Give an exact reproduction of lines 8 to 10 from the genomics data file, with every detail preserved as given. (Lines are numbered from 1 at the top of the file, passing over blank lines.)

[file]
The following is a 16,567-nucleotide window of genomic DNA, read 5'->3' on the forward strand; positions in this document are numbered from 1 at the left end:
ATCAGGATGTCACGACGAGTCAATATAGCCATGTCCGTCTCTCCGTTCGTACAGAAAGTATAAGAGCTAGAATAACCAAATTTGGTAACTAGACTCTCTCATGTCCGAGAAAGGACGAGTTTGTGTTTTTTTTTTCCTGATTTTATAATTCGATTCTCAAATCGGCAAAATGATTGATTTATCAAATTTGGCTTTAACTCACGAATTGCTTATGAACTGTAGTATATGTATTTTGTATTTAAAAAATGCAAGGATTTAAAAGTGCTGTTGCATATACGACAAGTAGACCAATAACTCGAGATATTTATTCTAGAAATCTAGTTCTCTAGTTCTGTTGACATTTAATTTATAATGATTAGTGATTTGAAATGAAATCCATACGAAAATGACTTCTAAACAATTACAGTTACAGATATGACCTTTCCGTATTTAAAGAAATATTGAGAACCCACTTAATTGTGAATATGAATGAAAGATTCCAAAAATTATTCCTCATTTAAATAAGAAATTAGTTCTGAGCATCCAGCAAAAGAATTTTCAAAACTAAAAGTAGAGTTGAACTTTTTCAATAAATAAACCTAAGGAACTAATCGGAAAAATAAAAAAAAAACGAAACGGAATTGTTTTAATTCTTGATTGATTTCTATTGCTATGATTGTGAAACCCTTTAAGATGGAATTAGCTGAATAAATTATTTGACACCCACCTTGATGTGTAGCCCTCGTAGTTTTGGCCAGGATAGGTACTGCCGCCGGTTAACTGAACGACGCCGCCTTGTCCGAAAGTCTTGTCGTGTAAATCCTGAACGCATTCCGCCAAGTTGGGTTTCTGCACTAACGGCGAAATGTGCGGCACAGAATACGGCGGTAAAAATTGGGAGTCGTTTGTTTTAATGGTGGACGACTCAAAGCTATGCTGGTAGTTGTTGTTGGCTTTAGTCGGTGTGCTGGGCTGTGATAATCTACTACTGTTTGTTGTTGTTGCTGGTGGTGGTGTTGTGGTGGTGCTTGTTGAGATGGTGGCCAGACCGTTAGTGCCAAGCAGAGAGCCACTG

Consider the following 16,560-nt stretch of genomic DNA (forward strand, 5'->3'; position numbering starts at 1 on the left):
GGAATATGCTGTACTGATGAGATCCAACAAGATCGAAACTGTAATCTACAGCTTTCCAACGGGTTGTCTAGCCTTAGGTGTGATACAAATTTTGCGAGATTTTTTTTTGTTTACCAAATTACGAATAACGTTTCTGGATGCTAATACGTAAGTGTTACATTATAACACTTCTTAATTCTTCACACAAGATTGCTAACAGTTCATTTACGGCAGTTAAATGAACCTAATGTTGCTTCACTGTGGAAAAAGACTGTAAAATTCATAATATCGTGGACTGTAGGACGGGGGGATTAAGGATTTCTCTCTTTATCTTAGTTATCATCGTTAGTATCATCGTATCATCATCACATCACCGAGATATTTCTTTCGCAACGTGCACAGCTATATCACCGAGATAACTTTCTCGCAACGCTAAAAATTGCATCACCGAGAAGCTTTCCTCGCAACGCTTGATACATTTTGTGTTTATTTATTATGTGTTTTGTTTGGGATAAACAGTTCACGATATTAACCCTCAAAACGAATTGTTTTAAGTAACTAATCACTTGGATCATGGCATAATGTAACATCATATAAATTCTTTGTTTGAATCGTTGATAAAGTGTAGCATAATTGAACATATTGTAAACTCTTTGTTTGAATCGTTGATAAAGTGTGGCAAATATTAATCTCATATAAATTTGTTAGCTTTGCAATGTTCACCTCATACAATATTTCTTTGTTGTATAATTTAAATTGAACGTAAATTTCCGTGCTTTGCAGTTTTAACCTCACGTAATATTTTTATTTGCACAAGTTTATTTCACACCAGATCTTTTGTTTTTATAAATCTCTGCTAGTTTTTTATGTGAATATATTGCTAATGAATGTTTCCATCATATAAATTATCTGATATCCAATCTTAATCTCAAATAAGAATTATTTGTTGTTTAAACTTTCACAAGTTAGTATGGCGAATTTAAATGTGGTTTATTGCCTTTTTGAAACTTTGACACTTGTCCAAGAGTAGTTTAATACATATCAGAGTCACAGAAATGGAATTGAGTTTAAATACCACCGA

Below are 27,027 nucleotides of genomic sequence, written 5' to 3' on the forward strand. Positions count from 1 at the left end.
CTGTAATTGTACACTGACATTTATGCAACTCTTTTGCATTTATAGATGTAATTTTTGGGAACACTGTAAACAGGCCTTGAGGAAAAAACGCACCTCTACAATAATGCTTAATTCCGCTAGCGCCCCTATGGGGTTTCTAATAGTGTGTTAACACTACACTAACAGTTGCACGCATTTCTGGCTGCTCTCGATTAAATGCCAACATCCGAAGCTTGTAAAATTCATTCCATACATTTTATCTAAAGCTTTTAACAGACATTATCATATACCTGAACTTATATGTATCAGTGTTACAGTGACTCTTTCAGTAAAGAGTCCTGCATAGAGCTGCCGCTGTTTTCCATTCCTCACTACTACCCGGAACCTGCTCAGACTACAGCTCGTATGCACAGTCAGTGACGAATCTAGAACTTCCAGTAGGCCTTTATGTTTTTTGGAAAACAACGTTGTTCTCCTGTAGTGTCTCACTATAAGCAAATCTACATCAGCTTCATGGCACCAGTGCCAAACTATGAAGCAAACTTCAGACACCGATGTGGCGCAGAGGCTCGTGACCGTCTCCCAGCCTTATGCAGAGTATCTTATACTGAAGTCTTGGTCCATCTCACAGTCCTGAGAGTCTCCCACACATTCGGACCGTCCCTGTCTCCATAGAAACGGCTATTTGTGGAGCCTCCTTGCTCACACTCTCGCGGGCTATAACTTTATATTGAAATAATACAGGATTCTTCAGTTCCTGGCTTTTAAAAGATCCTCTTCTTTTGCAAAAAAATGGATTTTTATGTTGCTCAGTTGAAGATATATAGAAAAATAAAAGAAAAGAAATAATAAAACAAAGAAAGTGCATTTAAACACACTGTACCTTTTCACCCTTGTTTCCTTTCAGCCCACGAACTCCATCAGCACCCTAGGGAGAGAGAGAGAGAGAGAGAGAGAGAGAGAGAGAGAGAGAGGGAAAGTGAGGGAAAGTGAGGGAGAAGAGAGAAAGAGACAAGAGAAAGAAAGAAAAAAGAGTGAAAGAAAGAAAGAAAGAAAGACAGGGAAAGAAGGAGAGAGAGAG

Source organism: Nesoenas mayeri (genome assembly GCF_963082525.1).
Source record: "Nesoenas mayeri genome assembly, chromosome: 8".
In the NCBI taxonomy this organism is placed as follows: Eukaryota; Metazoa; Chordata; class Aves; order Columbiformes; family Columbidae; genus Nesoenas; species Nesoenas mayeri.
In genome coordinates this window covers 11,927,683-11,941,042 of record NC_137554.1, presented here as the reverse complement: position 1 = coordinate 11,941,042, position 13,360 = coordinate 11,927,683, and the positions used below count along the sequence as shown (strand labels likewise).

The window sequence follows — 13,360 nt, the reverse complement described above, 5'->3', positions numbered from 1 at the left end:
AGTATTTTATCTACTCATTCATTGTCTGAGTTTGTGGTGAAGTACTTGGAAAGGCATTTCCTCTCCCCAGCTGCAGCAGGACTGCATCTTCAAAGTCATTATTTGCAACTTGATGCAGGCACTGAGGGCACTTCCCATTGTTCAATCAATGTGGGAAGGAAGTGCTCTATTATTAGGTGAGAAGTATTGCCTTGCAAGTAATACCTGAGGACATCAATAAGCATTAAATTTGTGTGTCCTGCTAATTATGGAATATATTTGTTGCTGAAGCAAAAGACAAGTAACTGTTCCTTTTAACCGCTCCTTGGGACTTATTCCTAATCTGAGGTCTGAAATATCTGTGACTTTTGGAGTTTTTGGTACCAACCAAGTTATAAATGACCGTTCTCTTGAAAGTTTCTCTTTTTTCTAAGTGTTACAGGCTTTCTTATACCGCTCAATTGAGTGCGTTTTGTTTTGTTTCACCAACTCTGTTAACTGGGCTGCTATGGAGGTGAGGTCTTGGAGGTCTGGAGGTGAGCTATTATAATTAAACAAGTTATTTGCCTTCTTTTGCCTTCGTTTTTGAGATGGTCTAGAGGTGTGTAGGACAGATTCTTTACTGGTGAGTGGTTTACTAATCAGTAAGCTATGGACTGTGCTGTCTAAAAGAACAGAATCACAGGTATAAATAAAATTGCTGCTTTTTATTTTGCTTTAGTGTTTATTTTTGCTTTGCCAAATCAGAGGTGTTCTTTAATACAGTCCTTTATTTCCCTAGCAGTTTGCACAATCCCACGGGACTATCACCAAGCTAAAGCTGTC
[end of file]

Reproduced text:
Source record: "Nesoenas mayeri genome assembly, chromosome: 8".
In the NCBI taxonomy this organism is placed as follows: Eukaryota; Metazoa; Chordata; class Aves; order Columbiformes; family Columbidae; genus Nesoenas; species Nesoenas mayeri.
In genome coordinates this window covers 11,927,683-11,941,042 of record NC_137554.1, presented here as the reverse complement: position 1 = coordinate 11,941,042, position 13,360 = coordinate 11,927,683, and the positions used below count along the sequence as shown (strand labels likewise).